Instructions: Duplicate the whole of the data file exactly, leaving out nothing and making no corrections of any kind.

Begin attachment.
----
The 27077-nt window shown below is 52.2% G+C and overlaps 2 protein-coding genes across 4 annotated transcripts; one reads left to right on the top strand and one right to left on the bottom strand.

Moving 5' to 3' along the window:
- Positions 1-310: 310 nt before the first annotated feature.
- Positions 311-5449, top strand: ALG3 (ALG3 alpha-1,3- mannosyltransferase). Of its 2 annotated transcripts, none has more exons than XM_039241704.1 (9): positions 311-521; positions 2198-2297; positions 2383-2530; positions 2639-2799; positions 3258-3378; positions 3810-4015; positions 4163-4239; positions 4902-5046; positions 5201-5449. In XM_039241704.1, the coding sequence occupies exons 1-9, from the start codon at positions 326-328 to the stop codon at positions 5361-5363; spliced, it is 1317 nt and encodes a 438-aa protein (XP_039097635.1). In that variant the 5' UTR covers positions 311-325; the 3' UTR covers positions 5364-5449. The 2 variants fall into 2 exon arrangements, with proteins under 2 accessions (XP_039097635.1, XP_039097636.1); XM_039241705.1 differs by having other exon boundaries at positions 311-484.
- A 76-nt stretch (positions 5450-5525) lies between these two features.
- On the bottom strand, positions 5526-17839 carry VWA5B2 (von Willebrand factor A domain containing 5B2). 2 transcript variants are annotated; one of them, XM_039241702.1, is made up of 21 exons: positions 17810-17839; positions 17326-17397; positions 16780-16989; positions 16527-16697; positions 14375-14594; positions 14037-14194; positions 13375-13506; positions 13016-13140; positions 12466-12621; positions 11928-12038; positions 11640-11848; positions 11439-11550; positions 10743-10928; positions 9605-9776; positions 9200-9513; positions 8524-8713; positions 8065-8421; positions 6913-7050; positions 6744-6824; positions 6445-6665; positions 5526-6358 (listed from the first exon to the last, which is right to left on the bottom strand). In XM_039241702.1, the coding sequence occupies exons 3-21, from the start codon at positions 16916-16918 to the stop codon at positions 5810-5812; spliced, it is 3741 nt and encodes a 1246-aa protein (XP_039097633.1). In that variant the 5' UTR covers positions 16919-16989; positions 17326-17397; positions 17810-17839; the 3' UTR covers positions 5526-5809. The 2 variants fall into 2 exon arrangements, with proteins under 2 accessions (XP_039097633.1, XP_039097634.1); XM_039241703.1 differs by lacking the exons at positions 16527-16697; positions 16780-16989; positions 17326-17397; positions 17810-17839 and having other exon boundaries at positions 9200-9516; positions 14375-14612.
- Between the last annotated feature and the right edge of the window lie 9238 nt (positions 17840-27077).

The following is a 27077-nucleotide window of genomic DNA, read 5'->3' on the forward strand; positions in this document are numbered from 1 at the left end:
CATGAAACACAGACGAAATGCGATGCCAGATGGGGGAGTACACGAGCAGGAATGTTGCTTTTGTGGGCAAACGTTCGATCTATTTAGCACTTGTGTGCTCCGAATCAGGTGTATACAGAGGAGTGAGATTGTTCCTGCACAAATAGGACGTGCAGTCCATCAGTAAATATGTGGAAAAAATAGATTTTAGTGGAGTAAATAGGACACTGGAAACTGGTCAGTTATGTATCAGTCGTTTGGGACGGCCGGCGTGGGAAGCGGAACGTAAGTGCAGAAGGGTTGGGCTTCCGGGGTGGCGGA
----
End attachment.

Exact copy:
The 27077-nt window shown below is 52.2% G+C and overlaps 2 protein-coding genes across 4 annotated transcripts; one reads left to right on the top strand and one right to left on the bottom strand.

Moving 5' to 3' along the window:
- Positions 1-310: 310 nt before the first annotated feature.
- Positions 311-5449, top strand: ALG3 (ALG3 alpha-1,3- mannosyltransferase). Of its 2 annotated transcripts, none has more exons than XM_039241704.1 (9): positions 311-521; positions 2198-2297; positions 2383-2530; positions 2639-2799; positions 3258-3378; positions 3810-4015; positions 4163-4239; positions 4902-5046; positions 5201-5449. In XM_039241704.1, the coding sequence occupies exons 1-9, from the start codon at positions 326-328 to the stop codon at positions 5361-5363; spliced, it is 1317 nt and encodes a 438-aa protein (XP_039097635.1). In that variant the 5' UTR covers positions 311-325; the 3' UTR covers positions 5364-5449. The 2 variants fall into 2 exon arrangements, with proteins under 2 accessions (XP_039097635.1, XP_039097636.1); XM_039241705.1 differs by having other exon boundaries at positions 311-484.
- A 76-nt stretch (positions 5450-5525) lies between these two features.
- On the bottom strand, positions 5526-17839 carry VWA5B2 (von Willebrand factor A domain containing 5B2). 2 transcript variants are annotated; one of them, XM_039241702.1, is made up of 21 exons: positions 17810-17839; positions 17326-17397; positions 16780-16989; positions 16527-16697; positions 14375-14594; positions 14037-14194; positions 13375-13506; positions 13016-13140; positions 12466-12621; positions 11928-12038; positions 11640-11848; positions 11439-11550; positions 10743-10928; positions 9605-9776; positions 9200-9513; positions 8524-8713; positions 8065-8421; positions 6913-7050; positions 6744-6824; positions 6445-6665; positions 5526-6358 (listed from the first exon to the last, which is right to left on the bottom strand). In XM_039241702.1, the coding sequence occupies exons 3-21, from the start codon at positions 16916-16918 to the stop codon at positions 5810-5812; spliced, it is 3741 nt and encodes a 1246-aa protein (XP_039097633.1). In that variant the 5' UTR covers positions 16919-16989; positions 17326-17397; positions 17810-17839; the 3' UTR covers positions 5526-5809. The 2 variants fall into 2 exon arrangements, with proteins under 2 accessions (XP_039097633.1, XP_039097634.1); XM_039241703.1 differs by lacking the exons at positions 16527-16697; positions 16780-16989; positions 17326-17397; positions 17810-17839 and having other exon boundaries at positions 9200-9516; positions 14375-14612.
- Between the last annotated feature and the right edge of the window lie 9238 nt (positions 17840-27077).

The following is a 27077-nucleotide window of genomic DNA, read 5'->3' on the forward strand; positions in this document are numbered from 1 at the left end:
CATGAAACACAGACGAAATGCGATGCCAGATGGGGGAGTACACGAGCAGGAATGTTGCTTTTGTGGGCAAACGTTCGATCTATTTAGCACTTGTGTGCTCCGAATCAGGTGTATACAGAGGAGTGAGATTGTTCCTGCACAAATAGGACGTGCAGTCCATCAGTAAATATGTGGAAAAAATAGATTTTAGTGGAGTAAATAGGACACTGGAAACTGGTCAGTTATGTATCAGTCGTTTGGGACGGCCGGCGTGGGAAGCGGAACGTAAGTGCAGAAGGGTTGGGCTTCCGGGGTGGCGGA